Assumptions are beliefs that we hold about people, situations, and the world around us. They can be conscious or unconscious, and they shape our perceptions and interactions with others. In her article, “The Psychology of Assumptions: How Our Minds Create Them and Why They’re So Hard to Shake,” Amanda Crowell, PsyD, explores the cognitive processes that underlie our assumptions and why they can be so difficult to let go of.
Crowell explains that our brains are wired to create shortcuts and make quick judgments based on limited information. This is an adaptive feature that helps us navigate the world efficiently, but it also leaves us vulnerable to making assumptions that may not be accurate or fair. For example, if we see someone who is dressed in expensive clothes, we may assume that they are wealthy and successful, even if we have no other evidence to support this assumption.
One of the reasons why assumptions are so hard to shake is that they can become self-fulfilling prophecies. When we make assumptions about someone, we may treat them differently based on those assumptions, which can lead them to behave in ways that confirm our beliefs. For example, if we assume that someone is unfriendly and unapproachable, we may avoid interacting with them, which can cause them to feel rejected and become even more withdrawn.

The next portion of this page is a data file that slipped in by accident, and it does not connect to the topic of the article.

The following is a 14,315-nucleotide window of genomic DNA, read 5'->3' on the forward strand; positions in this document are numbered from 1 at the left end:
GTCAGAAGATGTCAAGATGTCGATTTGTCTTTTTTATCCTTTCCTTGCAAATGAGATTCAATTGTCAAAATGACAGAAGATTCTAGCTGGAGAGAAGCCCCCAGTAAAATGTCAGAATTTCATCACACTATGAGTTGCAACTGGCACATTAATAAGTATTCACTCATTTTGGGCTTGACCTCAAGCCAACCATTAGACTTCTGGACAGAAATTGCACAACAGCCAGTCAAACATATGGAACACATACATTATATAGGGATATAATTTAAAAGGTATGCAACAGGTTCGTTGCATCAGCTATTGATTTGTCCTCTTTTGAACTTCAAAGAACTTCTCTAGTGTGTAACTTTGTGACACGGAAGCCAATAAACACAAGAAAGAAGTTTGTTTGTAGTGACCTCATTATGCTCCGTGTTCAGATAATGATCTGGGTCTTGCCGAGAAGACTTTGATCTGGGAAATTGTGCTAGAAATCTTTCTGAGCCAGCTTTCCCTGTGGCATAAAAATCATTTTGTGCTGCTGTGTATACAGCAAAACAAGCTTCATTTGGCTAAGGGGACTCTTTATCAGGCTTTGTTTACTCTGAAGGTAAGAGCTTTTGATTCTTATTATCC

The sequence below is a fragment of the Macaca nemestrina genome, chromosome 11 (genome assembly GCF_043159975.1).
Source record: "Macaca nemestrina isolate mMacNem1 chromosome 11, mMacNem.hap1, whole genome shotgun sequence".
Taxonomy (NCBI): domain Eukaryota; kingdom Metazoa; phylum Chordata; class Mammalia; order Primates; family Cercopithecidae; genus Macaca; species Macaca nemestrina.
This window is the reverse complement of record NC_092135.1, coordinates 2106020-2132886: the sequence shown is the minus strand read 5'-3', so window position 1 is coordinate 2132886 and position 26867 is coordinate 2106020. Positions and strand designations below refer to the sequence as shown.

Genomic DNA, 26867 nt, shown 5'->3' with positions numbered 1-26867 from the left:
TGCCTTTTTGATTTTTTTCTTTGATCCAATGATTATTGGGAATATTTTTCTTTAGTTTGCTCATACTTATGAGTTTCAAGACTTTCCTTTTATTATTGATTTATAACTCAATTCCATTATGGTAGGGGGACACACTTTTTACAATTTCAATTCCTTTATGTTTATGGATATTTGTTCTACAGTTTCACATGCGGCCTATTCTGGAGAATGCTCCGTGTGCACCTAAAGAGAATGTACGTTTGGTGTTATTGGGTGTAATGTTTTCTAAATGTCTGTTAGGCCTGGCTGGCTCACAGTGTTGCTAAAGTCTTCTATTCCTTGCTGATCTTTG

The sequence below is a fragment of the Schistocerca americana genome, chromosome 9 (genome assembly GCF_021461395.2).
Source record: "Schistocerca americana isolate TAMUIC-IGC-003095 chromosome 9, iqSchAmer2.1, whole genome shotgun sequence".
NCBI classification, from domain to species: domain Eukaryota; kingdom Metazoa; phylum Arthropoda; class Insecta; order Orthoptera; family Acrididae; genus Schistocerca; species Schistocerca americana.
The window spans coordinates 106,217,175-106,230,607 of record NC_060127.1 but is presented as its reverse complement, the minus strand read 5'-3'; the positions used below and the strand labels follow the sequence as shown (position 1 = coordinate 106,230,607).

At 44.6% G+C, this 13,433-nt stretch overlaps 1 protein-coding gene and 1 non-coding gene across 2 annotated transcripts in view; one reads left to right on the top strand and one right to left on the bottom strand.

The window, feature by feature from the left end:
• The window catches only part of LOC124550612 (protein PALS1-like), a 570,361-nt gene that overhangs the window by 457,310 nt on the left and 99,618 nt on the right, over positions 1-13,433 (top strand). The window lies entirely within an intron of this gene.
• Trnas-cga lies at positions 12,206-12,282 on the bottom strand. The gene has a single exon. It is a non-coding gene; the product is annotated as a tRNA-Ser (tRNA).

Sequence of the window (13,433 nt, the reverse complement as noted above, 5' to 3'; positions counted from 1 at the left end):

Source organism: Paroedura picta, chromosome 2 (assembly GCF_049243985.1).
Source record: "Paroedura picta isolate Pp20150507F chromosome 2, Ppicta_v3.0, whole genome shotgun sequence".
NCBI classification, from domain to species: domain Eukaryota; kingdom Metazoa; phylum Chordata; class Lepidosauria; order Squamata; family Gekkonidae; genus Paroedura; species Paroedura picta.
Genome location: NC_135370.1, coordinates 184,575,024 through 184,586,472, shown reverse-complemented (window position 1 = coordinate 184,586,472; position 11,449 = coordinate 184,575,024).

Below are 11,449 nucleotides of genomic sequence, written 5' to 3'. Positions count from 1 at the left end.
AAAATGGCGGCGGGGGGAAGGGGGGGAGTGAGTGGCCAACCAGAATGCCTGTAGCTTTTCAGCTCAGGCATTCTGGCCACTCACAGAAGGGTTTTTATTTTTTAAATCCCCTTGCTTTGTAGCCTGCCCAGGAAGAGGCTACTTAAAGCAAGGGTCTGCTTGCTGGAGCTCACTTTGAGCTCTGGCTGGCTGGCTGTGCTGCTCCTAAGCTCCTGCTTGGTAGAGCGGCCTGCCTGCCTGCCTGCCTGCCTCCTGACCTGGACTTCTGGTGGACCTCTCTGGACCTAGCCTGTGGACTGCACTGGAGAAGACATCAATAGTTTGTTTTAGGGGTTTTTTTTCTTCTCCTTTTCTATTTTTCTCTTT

Assumptions can also be influenced by our past experiences and social conditioning. We may have learned to make certain assumptions based on our upbringing, cultural background, or personal biases. For example, if we grew up in a family that valued academic achievement above all else, we may assume that people who did not go to college are not as intelligent or successful as those who did.
To overcome our assumptions, Crowell suggests that we need to cultivate curiosity and an open mind. We can do this by asking questions, seeking out different perspectives, and being willing to challenge our own assumptions. For example, if we assume that someone is untrustworthy based on their appearance, we can challenge that assumption by talking to them and getting to know them better.
Another strategy for overcoming assumptions is to practice empathy and compassion. When we approach others with empathy and compassion, we are more likely to see them as complex, multidimensional individuals with their own unique experiences and struggles. This can help us to move beyond our assumptions and build more meaningful connections with others.
In conclusion, the psychology of assumptions is complex and multifaceted. Our brains are wired to create shortcuts and make quick judgments, which can lead to assumptions that may not be accurate or fair. Assumptions can be difficult to let go of because they can become self-fulfilling prophecies and are influenced by our past experiences and social conditioning. To overcome our assumptions, we need to cultivate curiosity, an open mind, empathy, and compassion. By doing so, we can build more meaningful connections with others and create a more just and equitable world.